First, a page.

The ambush took place just outside of McGinley's Centralia office at 11:45 pm. As McGinley drew his revolver to return fire, his prisoner escaped. In the fusillade of gunshots that followed, McGinley was shot twice in the right hand. Adam Clover was shot through the back. William Kapleneas, one of the gunmen, was shot through the right shoulder. Two of the gunmen, Joseph Yetsko and Steve Lucas, were later captured and arrested. The prevailing theory was that the four gunmen had been dispatched to Centralia in order to prevent Michael Joseph from delivering his letter to authorities.


A Political Cover-Up?

State troopers arrived in Centralia to question Yetsko and Lucas. The grilling failed to yield any useful information. Like many coal region outlaws, Yetsko and Lucas were well-trained in the art of keeping their mouths shut. It was common knowledge that the two young men were frequent visitors to the Sunset Inn in Numidia, but that was about the only thing anyone knew for sure. Word out of Bloomsburg was that one of the two men had confessed to the Broad Mountain murder. A signed confession was said to be in the possession of District Attorney Stees of Columbia County. Stees, of course, denied this rumor and refused to divulge any information pertaining to Yetsko and Lucas.

The Pennsylvania State Police also kept their lips sealed. The admitted to having in their possession the mysterious letter Michael Joseph and Deputy Sheriff McGinley had attempted to deliver to Justice Gerrity, but hinted that the letter contained little information of relevance. Furthermore, they dismissed Michael Joseph as "mentally deranged". This, of course, fails to explain why four armed men had followed him to Centralia. Or why those four gunmen ambushed Joseph and a deputy sheriff. Perhaps the State Police thought it was all just a minor coincidence.

On December 4, Michael Joseph was conveniently committed to Danville State Hospital by Overseer of the Poor Howard Staller.


The Legacy of the Broad Mountain Murder Mystery

While the identity of the Broad Mountain murder victim has never been ascertained and the killer never caught, the mammoth investigation did result in a small measure of justice. The federal probe into the matter uncovered a far-reaching network of white slavery in Schuylkill and Northumberland counties, as well as neighboring Columbia County, the home of the Sunset Inn.

It was determined that this criminal network was responsible for the disappearance of dozens of young women in the area, and that its operations extended to Chicago, Detroit, New York, Philadelphia, Paterson and Elizabeth, New Jersey.

In the first year of the investigation alone, 175 different leads were pursued, and reports of more than 60 missing girls were looked into. As late as 1932-- seven years after the discovery of the charred remains-- there was at least one full-time detective in charge of running down leads connected to the crime. As late as 1937, Dr. Spencer kept the preserved head of the victim available for inspection at the Fountain Springs Hospital in the hopes that the victim would be identified.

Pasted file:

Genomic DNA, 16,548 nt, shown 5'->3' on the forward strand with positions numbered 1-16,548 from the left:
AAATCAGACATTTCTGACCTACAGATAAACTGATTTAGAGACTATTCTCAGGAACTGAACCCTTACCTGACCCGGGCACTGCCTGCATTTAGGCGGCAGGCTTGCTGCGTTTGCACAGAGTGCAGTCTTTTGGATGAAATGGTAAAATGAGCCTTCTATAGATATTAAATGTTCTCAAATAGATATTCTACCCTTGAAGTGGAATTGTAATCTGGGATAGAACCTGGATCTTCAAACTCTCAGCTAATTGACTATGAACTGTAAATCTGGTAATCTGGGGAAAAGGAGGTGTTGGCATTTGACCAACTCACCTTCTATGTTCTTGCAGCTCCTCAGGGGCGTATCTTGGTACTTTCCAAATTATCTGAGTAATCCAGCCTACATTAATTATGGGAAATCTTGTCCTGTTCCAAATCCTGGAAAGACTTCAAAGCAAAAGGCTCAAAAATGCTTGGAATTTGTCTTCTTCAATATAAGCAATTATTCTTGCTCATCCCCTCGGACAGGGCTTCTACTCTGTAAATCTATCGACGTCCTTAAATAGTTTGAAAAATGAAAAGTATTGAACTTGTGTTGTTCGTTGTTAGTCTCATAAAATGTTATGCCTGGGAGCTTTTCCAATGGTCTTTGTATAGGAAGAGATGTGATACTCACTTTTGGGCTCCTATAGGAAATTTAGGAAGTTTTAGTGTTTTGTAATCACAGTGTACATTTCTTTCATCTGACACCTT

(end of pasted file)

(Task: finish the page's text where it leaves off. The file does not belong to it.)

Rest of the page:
The Mystery Remains Unsolved

Thanks to the efforts of federal, state and local law enforcement agencies, the probe into the illicit affairs of the Sunset Inn and other houses of prostitution uncovered the whereabouts of numerous women and girls who had been reported as missing. However, there were many young women linked to the white slavery ring who were never found or heard from again, many of whom fit the description of the Broad Mountain victim.

Marie Sheldon, 16, originally from Wilkes-Barre, was reported as missing shortly before the discovery of the murder took place. Sheldon was employed by a Pottsville restaurant and was romantically linked to the owner of several Schuylkill County roadhouses. Like the murder victim, Sheldon had also undergone a surgical operation of the stomach. She was of the same height, age and build of the murder victim. Agnes Trefsgar (Sahm), a former friend who viewed the remains of the murder victim, insisted that it was Sheldon. Her description of Sheldon, however, did not coincide with measurements taken by Dr. Spencer during the autopsy and the matter was dropped. But could it have been possible that Agnes Trefsgar was wrong in her description? How many people can provide accurate physical dimensions of a friend from memory?

In July of 1925, a missing persons report out of New York City caught the attention of Dr. Spencer. Although the missing woman was unnamed, a detailed description of physical characteristics was published in several New York papers. Spencer noted that there were many similarities in the shape of the skull between the missing New Yorker and the Broad Mountain victim. Another interesting coincidence was that the missing girl from New York had recently purchased a train ticket to the coal region.

Another "positive identification" was made on August 19, 1925, when Mrs. James Schwartz of Pottsville viewed the remains at Fountain Springs and concluded that the victim was her own daughter, Marie Cataline. Both women had a gold filling in the same tooth. The missing woman also had a red hat, similar to the one found by police near the charred body. Mrs. Schwartz told police that her daughter had disappeared on March 6. The mother reversed her opinion a week later, after her twelve-year-old son was attacked in the woods and threatened by an unidentified male armed with a stiletto. The attacker warned Edward Schwartz that he was "talking too much" about Marie's disappearance. The attacker fled when the boy's cries aroused the attention of nearby railroad workers. The missing woman's husband, Alfred Catalina, also viewed the remains but said that they were not those of Marie. According to Mr. Catalina, Marie had run off with another man. Marie Catalina was located in New York in September, thus corroborating Alfred's story. But if Marie was alive, why was Mrs. Schwartz's son threatened with a knife? And who threatened him?

In all likelihood, the true identity of the killer as well as the victim will never be known. But one thing remains clear: the white slavery ring based out of Numidia's Sunset Inn was far-reaching, and likely included organized crime networks extending from New York to Chicago and probably also included scores of local politicians and police officers who would prefer that the mystery remained forever unsolved. Considering the legacy of corruption and conspiracy which has marred the surface of Northumberland, Schuylkill and Columbia counties during the Coal Region's tumultuous history, one can only wonder how much of the story never became disclosed to the public: The contents of Michael Joseph's letter, believed by Deputy Sheriff McGinley to be of utmost importance, is just one example.